Industry applauds FCC’s move to release more spectrum for 5G

spectrum light (Pixabay)
Thursday’s spectrum action represents the FCC’s third Report and Order and third Further Notice of Proposed Rulemaking in three years relating to the millimeter wave bands. (Pixabay)

CTIA is keen on the FCC’s steps toward making more high-band spectrum available for 5G, reiterating that it’s going to take more than one type of spectrum band for the U.S. to win the race to 5G.

“CTIA and the wireless industry commend the FCC for taking steps to make more high-band spectrum available for 5G wireless use,” said Scott Bergmann, CTIA senior vice president of regulatory affairs, in a statement. “A pipeline of low, mid, and high band spectrum is essential to winning the global race to 5G and spurring new industries, such as the Internet of Things and autonomous vehicles.”

Consumer groups also found something to like. “The Commission’s decision to authorize nonexclusive sharing in the bottom 600 megahertz of the 37 GHz band creates a valuable opportunity for a wide variety of small operators and local users to gain access to high-capacity spectrum,” said Michael Calabrese, director of the Wireless Future Program at New America’s Open Technology Institute. “Extending dynamic and shared access to this band on a co-equal basis with NASA and other federal users on a license-by-rule basis represents another innovative FCC spectrum policy advance that will enrich America’s future 5G wireless ecosystem.”

FCC Chairman Ajit Pai made a point of thanking the FCC staff who worked on the item, which includes a bundle of things, or “building blocks,” in the FCC’s terms, to make more high-band spectrum available for advanced wireless services. “This was an all-hands-on-deck effort, and a very complicated one,” Pai said.

Among the building blocks, it sets forth additional rules for millimeter wave spectrum bands, including adopting an operability requirement for the entire 24 GHz band; a sharing framework to allow use of a portion of the 24 GHz band for terrestrial wireless operations and Fixed Satellite Service (FSS) earth stations; a band plan for the lower 37 GHz band; and spectrum aggregation rules applicable to certain bands.

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The item also seeks comment on making 2.75 GHz of additional spectrum in the 26 GHz and 42 GHz bands available for next-generation wireless services, tees up coordination mechanisms to facilitate shared use of the lower 37 GHz band between federal and nonfederal users, and among nonfederal users, and solicits feedback on potential rules for FSS use of the 50 GHz band for a limited number of earth stations.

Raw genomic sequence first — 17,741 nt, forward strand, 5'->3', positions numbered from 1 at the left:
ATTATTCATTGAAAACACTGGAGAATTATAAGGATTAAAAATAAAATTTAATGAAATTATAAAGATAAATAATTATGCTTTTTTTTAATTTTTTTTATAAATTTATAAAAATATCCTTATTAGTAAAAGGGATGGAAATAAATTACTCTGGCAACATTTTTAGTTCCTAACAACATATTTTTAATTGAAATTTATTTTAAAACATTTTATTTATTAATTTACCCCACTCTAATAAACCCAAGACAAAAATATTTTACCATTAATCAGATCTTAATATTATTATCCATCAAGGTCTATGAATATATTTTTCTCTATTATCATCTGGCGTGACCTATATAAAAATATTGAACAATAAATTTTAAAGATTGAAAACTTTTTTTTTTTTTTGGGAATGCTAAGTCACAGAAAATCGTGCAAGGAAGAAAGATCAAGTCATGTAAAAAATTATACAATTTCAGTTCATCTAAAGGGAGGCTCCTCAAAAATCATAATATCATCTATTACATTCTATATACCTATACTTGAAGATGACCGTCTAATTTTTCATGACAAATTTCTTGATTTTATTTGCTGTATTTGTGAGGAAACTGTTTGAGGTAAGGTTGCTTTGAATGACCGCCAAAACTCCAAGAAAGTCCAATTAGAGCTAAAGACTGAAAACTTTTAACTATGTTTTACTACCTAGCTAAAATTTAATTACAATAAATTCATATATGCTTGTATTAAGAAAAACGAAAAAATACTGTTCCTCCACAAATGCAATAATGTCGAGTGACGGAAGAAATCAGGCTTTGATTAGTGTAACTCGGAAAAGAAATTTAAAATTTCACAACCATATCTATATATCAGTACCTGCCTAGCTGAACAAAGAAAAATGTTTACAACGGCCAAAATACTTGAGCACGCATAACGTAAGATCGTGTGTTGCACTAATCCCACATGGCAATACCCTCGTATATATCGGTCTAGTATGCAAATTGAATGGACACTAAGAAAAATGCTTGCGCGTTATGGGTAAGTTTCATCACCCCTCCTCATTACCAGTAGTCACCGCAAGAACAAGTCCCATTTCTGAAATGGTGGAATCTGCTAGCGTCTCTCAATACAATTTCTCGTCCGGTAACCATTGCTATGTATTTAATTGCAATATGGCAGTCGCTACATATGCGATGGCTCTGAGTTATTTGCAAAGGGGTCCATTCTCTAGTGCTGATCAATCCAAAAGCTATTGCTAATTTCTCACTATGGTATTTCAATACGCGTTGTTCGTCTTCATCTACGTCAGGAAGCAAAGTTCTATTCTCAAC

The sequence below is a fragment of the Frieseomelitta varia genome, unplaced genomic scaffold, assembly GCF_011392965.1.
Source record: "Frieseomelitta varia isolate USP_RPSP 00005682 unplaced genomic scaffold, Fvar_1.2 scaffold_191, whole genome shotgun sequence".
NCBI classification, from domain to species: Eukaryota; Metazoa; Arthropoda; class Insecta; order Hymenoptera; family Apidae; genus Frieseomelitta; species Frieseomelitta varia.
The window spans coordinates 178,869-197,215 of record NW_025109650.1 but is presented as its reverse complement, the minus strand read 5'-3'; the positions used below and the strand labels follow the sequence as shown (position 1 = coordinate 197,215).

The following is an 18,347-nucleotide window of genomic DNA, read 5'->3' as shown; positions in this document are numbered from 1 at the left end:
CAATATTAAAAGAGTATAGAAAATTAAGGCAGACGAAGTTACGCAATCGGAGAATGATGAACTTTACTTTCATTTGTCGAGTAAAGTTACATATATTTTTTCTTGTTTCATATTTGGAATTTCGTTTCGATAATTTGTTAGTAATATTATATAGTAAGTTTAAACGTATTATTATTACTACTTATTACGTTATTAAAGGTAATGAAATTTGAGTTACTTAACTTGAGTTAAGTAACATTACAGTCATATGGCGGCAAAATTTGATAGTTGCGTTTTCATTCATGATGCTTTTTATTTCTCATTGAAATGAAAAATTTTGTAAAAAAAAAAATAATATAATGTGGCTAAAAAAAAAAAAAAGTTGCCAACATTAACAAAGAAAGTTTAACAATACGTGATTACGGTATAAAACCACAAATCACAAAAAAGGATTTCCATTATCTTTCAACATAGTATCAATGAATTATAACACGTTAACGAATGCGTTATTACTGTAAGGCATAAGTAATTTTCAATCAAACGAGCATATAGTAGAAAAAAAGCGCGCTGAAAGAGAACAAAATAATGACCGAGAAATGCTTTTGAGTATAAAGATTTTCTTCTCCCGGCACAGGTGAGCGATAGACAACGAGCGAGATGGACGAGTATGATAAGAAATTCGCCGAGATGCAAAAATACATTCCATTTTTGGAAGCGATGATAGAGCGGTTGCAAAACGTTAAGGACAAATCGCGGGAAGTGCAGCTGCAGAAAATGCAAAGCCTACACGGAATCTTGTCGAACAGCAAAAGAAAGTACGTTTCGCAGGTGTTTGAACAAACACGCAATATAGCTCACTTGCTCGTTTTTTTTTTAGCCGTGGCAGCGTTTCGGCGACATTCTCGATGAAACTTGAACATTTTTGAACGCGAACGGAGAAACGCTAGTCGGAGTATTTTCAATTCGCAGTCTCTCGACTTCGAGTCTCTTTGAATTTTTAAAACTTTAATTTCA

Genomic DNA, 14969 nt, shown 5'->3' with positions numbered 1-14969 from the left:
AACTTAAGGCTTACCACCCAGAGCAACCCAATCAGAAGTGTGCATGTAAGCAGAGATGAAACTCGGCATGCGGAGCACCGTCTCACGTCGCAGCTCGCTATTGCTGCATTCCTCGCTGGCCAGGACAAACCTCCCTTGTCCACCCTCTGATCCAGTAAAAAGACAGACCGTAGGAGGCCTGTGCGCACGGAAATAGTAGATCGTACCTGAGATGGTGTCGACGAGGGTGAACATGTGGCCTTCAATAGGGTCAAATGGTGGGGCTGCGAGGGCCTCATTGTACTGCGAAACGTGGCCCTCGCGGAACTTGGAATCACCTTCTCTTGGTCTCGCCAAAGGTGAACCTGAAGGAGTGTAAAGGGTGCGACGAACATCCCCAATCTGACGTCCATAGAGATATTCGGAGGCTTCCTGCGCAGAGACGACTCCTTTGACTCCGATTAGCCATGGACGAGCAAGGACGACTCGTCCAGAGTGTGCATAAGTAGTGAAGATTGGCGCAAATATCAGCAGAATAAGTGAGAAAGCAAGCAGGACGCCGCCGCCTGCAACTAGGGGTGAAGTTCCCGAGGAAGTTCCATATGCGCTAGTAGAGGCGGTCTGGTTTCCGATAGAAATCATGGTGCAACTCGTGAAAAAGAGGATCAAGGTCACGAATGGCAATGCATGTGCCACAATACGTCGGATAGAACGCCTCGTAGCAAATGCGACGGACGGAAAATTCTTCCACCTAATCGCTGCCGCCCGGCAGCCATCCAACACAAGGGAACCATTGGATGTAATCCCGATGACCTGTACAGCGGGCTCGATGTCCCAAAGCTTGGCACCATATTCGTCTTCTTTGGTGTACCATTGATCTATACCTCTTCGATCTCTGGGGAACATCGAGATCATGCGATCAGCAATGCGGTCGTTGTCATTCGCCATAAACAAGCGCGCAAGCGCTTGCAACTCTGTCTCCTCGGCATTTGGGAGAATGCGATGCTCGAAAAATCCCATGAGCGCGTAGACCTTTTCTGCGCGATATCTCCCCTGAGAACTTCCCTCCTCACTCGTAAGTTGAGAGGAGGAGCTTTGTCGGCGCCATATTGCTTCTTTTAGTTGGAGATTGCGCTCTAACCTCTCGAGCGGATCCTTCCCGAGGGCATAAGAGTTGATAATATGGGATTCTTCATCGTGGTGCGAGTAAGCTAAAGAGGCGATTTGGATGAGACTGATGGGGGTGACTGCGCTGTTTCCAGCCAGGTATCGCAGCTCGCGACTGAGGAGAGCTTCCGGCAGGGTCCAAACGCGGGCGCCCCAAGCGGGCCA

Commissioner Michael O’Rielly said some sections in the overall item caused concerns, including a suggestion that federal operations could expand in the upper 37 GHz even if such an expansion is limited or on an “as-needed” basis. The federal government needs to reduce its spectrum footprint, not expand it, he said.

Commissioner Jessica Rosenworcel said the decision to limit any preauction limits for high-band spectrum and replace them all with postauction case-by-case review “misses the mark,” and on that aspect of the decision, she dissented.

She also noted that the FCC has yet to put out a public calendar about just when additional airwaves will be made available and acknowledged the many pleas from the wireless community for putting millimeter bands together in one big auction rather than conducting a string of separate auctions.

“The FCC is timidly moving to auction millimeter wave bands one by one instead of boldly all together,” she said. “We need to structure each and every one of our actions going forward in a way designed to bring in different spectrum interests with new ideas that may not always look like the bidders of the past.”

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Pai said Thursday’s spectrum action represents the FCC’s third Report and Order and third Further Notice of Proposed Rulemaking in three years relating to the millimeter wave bands and the Spectrum Frontiers proceeding. In the Spectrum Horizons proceeding, it’s broken new ground in spectrum above 95 GHz, to explore the potential of ultrahigh bands. Critically, it’s also pursuing infrastructure policies that are vital to ensure the 5G future in the U.S. and planning for auctions to start this fall, he said.